CAIMAN: CAncer IMage ANalysis

The need for image analysis is ever growing in many fields and cancer is not an exception. With the advent of new imaging techniques such as intravital, confocal and multiphoton microscopy, just to mention a few, researchers can visualise physiological and pharmacological processes together with the traditional anatomical images that have been improving resolution. Yet, once the imaging of subjects has been achieved, sometimes there is a lack of resources to properly analyse and process the data and the wealth of the information contained in images and videos remains to be extracted in the near future. The development of methods of analysis that extract meaningful and quantitative information from these images is an important part in the search of understanding biological processes


CAIMAN
is an Image Analysis internet-based project that combines the strength of open-source web-based scripting languages, the powerful  high-level technical computing language MATLAB, and the vast literature on image analysis and computer vision to provide a user-friendly web-page where any person can upload cancer-related images and execute analysis algorithms and obtain quantitative measurements related to their images.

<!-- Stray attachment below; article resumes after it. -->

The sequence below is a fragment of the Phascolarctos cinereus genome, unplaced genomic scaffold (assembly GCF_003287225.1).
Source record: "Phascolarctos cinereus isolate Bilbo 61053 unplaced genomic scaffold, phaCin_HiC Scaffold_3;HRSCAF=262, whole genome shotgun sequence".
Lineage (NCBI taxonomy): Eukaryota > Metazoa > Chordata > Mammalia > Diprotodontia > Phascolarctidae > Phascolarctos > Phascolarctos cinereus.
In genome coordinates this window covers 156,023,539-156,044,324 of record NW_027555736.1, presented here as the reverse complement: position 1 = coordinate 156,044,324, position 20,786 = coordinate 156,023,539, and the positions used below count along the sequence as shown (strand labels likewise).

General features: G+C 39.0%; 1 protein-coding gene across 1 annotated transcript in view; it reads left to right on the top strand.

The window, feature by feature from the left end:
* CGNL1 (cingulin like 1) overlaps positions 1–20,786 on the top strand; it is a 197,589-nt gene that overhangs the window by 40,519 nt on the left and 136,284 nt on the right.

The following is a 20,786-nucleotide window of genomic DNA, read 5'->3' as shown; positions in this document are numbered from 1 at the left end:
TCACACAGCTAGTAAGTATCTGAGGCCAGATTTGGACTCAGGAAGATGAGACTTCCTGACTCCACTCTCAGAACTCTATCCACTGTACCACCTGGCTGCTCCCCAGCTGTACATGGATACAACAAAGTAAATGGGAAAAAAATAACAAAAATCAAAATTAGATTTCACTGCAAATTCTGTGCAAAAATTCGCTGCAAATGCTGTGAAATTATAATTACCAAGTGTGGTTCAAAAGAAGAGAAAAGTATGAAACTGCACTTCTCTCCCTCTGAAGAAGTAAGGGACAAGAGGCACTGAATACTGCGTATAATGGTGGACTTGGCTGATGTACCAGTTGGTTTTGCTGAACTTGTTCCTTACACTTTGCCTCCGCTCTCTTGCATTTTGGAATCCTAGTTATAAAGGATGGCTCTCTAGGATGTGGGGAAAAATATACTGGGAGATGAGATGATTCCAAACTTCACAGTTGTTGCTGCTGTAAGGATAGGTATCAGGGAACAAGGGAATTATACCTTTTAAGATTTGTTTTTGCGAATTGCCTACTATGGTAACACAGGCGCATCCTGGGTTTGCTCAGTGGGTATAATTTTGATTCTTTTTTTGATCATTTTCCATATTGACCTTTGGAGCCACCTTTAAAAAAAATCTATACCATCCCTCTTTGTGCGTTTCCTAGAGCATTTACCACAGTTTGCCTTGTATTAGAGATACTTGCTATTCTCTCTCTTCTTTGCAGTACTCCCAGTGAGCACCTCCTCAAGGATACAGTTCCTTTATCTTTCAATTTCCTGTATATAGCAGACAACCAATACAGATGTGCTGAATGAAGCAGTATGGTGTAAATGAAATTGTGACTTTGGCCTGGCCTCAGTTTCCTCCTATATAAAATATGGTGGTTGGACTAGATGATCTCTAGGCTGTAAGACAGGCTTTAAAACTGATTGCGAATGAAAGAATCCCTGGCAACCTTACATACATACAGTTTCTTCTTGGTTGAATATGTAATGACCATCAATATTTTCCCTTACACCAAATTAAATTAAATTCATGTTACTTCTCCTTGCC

Follow this link for the paper where CAIMAN is described in detail:
Reyes-Aldasoro, C.C., Griffiths, M.K., Savas, D. & Tozer, G.M. (2010) CAIMAN: An online algorithm repository for Cancer Image Analysis. Comput. Meth. Prog. Bio. in press, doi:10.1016/j.cmpb.2010.07.007.


The algorithms available at the moment at CAIMAN are:

  • measuring cellular migration for scratch wound assays,
  • vasculature tracing with a scale space ridge tracing,
  • shading correction based on a signal envelope estimation retrospective algorithm,
  • chromatic analysis based on 2D/3D chromatic histograms of the HSV colour space,
  • Endothelial cell segmentation using a chromatic segmentation algorithm.

More algorithms will be available in the future.


Migration measurement

Shading Correction Quantification of Western Blots


The University of Sheffield, Western Bank, Sheffield, S10 2TN, UK